Latest research from the Federation of Master Builders shows a “perfect storm” of problems led to the fall during the first quarter of 2019.
• Overall SME workloads declined for the first time in six years as more respondents stated lower workloads (29%) compared with the final three months of 2018 (13%);
• But expectations for the future have strengthened with 41% of construction SMEs forecasting higher workloads over the coming three months, up from 33% in Q4 2018;
• Skills shortages eased slightly among some occupations, most likely due to less competition for workers because of lower workloads. Bricklayers were once again the trade in most short supply with 64% of firms having difficulties hiring them;
• A record-breaking 88% of builders anticipate that material prices will rise further in the next six months;
• Almost three-quarters (71%) of construction SMEs expect wages and salaries to increase over the next six months, up from 66% in the previous quarter.
Brian Berry, Chief Executive of the FMB, said: “This dip follows three years of political uncertainty, which have taken their toll on the SME construction sector.
“We knew anecdotally that the first three months of this year had been less busy for many of our members and our latest research confirms this.
“A perfect storm of diminished consumer confidence, rising material prices and increases in wages and salaries has resulted in the construction SME sector detracting for the first time in six years.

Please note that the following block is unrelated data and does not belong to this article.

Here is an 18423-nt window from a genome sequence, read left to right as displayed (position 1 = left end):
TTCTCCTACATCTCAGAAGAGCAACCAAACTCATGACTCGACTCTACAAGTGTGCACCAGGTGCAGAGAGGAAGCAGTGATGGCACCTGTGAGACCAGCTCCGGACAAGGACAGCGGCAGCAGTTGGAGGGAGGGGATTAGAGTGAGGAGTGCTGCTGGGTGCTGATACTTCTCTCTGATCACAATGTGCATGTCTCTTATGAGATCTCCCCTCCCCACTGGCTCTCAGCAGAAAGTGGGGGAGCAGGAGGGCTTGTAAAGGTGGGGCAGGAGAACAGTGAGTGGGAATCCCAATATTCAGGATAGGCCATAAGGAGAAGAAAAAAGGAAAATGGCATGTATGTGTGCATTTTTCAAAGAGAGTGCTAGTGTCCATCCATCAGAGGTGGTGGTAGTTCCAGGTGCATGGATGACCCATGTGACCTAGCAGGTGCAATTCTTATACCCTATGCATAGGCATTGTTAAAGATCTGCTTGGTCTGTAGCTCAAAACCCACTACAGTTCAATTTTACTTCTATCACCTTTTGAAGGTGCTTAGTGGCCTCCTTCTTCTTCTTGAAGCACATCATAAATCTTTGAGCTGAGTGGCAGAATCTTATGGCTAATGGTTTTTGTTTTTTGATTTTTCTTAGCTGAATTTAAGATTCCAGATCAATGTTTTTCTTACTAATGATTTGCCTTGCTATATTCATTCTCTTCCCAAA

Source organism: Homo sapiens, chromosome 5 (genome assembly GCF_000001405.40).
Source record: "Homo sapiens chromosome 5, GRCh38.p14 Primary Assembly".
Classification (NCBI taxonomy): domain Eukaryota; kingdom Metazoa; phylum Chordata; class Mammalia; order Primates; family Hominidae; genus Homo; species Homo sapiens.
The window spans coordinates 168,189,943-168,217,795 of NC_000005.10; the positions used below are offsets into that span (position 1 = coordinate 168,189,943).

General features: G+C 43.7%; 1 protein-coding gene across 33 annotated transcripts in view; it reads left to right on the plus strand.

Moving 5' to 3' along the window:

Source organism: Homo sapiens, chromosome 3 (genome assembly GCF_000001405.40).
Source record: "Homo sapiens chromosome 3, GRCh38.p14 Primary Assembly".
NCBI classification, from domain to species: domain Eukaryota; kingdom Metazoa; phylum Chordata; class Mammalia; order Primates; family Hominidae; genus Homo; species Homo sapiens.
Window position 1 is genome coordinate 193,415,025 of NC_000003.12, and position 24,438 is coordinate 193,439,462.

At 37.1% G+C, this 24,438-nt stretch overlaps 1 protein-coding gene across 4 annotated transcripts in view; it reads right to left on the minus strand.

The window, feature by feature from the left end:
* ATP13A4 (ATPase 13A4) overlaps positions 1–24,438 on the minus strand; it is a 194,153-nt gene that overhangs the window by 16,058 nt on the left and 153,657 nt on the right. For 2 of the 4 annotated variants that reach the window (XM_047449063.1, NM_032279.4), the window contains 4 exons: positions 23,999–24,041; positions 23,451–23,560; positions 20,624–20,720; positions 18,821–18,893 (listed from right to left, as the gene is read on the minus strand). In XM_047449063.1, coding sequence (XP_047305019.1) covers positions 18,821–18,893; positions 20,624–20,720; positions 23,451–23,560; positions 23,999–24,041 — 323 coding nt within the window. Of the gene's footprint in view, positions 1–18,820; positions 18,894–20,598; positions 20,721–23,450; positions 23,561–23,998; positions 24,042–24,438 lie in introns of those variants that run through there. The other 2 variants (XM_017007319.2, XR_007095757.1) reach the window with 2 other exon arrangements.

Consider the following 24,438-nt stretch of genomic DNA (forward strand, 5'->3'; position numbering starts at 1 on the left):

“Consumers and businesses alike are understandably putting off large investment decisions while the never-ending Brexit negotiations rumble on.
“Interestingly, skills shortages in the first three months of this year have lessened slightly. This is the silver lining to reduced workloads in some parts of the sector – as workloads have declined, there has been less competition for tradespeople for those firms with lots of projects underway.
“However, what is less positive is that almost three-quarters of small building firms expect wages and salaries to increase over the next six months. Worse still, our latest research reveals record-breaking results for expected material price rises with almost 90 per cent of firms predicting that they will increase further in the coming months.
“This is bad news for builders and consumers alike as construction projects, large and small, become more expensive to deliver.”